The Study of History at Centre
The History Program
Everything has a past, which is why history majors are never bored—or boring. History majors put facts together with a healthy dose of imagination as they seek to enter into the lives of people in the past—to go beneath the surface of historical events to understand why people behaved and events fell as they did. Their studies require open minds, rational thinking, and insatiable curiosity. Every class is at once an exercise in sympathetic understanding and dispassionate analysis. Centre College history majors know that their studies prepare them for success in any field, not just by giving them enough cultural literacy to make them great contestants on Jeopardy, but by teaching them to be articulate speakers, sharp writers, and critical analysts of any situation.
History is so popular at Centre even non-majors can’t keep themselves away. Except for seminars reserved for majors, all history courses are open to the student body at large. Even advanced courses host a large number of students who are there just because they like to talk about history. Bringing together students from a variety of academic majors, discussions in these classes never lack a diversity of viewpoints.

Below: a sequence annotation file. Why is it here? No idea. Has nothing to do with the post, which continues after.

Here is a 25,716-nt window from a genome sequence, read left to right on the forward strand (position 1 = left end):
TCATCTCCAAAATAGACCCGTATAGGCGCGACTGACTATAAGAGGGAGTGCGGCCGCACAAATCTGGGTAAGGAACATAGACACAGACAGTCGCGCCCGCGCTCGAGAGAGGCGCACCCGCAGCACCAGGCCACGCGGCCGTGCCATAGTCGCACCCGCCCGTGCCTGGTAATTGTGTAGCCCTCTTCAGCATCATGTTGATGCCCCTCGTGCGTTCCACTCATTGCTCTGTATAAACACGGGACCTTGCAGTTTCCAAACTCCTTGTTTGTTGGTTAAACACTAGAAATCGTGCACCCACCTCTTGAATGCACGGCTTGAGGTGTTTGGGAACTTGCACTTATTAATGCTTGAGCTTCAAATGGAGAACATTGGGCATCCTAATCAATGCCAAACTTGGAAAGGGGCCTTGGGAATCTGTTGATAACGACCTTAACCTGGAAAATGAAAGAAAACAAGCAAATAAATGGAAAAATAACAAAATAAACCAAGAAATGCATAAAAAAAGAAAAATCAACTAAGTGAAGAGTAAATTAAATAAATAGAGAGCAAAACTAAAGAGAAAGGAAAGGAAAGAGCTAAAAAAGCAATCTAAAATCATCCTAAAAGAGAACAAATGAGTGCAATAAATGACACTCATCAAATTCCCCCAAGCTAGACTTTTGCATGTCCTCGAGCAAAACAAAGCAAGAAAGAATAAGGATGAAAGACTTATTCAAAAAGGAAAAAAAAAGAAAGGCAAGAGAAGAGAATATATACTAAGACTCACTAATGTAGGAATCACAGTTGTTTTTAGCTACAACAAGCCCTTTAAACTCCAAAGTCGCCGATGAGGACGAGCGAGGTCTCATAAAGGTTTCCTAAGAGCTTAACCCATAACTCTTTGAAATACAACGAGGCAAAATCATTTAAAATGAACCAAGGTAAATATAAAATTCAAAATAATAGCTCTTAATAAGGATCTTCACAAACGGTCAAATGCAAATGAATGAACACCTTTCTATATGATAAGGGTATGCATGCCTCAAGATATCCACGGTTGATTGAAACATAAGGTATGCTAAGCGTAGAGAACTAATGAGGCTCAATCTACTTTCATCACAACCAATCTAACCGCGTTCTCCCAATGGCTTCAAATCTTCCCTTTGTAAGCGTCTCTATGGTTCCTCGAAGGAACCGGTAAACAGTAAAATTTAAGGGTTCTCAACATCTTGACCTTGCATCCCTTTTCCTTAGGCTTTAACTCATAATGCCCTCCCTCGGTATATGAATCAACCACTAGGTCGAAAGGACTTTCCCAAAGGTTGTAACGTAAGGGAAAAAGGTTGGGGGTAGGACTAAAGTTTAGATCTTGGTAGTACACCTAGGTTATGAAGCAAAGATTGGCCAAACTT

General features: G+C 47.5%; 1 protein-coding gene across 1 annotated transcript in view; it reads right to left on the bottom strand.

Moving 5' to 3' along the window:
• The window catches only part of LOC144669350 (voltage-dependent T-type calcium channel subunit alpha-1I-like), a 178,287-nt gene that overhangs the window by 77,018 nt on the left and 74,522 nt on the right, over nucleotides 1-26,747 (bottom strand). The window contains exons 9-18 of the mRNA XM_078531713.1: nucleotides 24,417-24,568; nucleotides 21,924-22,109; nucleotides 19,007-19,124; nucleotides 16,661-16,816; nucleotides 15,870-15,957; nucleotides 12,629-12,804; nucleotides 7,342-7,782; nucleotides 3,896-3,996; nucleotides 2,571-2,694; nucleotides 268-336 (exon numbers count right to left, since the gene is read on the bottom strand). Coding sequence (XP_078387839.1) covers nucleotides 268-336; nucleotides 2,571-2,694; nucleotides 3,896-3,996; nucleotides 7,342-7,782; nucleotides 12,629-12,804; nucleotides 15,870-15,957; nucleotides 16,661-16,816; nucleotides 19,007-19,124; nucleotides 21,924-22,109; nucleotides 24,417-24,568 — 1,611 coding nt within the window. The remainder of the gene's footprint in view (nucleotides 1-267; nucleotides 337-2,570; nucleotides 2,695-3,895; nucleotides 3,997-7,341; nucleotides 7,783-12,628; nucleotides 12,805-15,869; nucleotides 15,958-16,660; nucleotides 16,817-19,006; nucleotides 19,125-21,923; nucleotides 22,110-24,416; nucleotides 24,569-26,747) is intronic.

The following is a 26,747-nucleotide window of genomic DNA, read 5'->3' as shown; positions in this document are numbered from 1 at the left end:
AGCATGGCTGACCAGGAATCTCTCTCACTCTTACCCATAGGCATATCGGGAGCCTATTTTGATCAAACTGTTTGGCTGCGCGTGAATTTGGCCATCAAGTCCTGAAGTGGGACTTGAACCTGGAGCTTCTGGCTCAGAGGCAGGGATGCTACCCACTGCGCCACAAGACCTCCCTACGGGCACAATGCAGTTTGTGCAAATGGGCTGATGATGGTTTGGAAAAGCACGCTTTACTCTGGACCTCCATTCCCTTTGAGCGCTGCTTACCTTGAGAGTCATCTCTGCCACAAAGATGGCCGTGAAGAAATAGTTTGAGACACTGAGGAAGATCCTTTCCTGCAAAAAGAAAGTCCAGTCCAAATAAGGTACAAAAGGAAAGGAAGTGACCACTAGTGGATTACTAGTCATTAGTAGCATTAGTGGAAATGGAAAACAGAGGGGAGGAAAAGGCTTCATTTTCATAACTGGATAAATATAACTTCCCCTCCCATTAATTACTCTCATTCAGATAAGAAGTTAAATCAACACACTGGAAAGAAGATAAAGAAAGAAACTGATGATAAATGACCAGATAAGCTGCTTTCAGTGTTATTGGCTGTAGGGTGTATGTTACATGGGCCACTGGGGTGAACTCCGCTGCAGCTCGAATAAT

History majors lay the foundation for their work by taking world and American history survey courses as freshmen and sophomores. Upper-level studies include at least one advanced course each in American, European, and non-Western (East Asian, African, Middle Eastern, Russian, or Soviet) history plus one other advanced course of your own choice. Many majors take as much history as their four years allow, while others take the opportunity to add a second major.
Upperclass students often complete an independent study under the guidance of a professor. All majors also take the junior seminar, which allows them to write a major research paper on a topic of their choice, while learning historiography (the history of history) and professional historians’ tricks of the trade. The seminar, which can cover ground from post-modern historical theory to game show take-offs (i.e. “Who Wants to be a Social Historian?”) is often described by students as a “bonding experience."